Pakistan’s battle against the Taliban threatened to spiral out of control yesterday after Islamic militants extended their control in the lawless North West Frontier region.
Emboldened by an increasingly weakened and demoralised security force, Taliban fighters moved in to the outskirts of the provincial capital. Peshawar, surrounding the city and placing it virtually under siege.
Army troops have increased patrols in the garrison areas and paramilitary soldiers carrying machineguns are posted at government buildings. But senior security officials said that militants, who now control the region’s main arterial roads, were in a position to cut off communications at will — giving them the power to challenge the volatile state at any time.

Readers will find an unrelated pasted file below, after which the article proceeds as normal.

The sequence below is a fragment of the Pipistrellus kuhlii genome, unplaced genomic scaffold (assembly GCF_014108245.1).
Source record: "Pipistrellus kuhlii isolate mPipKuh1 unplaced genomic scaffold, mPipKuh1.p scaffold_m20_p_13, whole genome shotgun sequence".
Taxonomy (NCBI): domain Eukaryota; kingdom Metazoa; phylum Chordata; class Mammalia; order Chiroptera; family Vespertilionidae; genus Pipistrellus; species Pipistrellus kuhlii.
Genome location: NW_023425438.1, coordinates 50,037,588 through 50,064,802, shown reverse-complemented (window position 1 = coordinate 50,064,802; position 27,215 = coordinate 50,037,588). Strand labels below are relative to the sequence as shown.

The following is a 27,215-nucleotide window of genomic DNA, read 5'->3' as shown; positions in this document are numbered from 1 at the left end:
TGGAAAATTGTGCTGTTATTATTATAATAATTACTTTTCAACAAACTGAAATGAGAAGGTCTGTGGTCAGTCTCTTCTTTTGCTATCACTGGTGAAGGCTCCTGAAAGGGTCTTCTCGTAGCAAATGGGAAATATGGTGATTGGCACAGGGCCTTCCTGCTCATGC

Police on the city outskirts have long given up patrolling at night for fear of attacks by militants, who are organised under the banner of Tehrik-e-Taliban. Several officers have been killed in rocket attacks on police posts over the past few months. “It is a highly alarming situation,” said a senior provincial government official.
The Taliban raided the main government hospital in the heart of the city last week, kidnapping 16 Christians and taking them to the Khyber Agency tribal region outside Peshawar.
Although they were freed after a few hours, the incident heightened fears among non-Muslims.
The Khyber Agency, which is also the supply route for Nato forces in Afghanistan, has emerged as the new centre of Taliban attacks. Ambushes on convoys have become more frequent.
Yesterday, security forces said that they had found the bodies of 22 men who were captured by militants this week and were executed after summary trial. Taliban fighters also abducted and killed six thieves and kidnappers in the Orakzai area near Peshawar.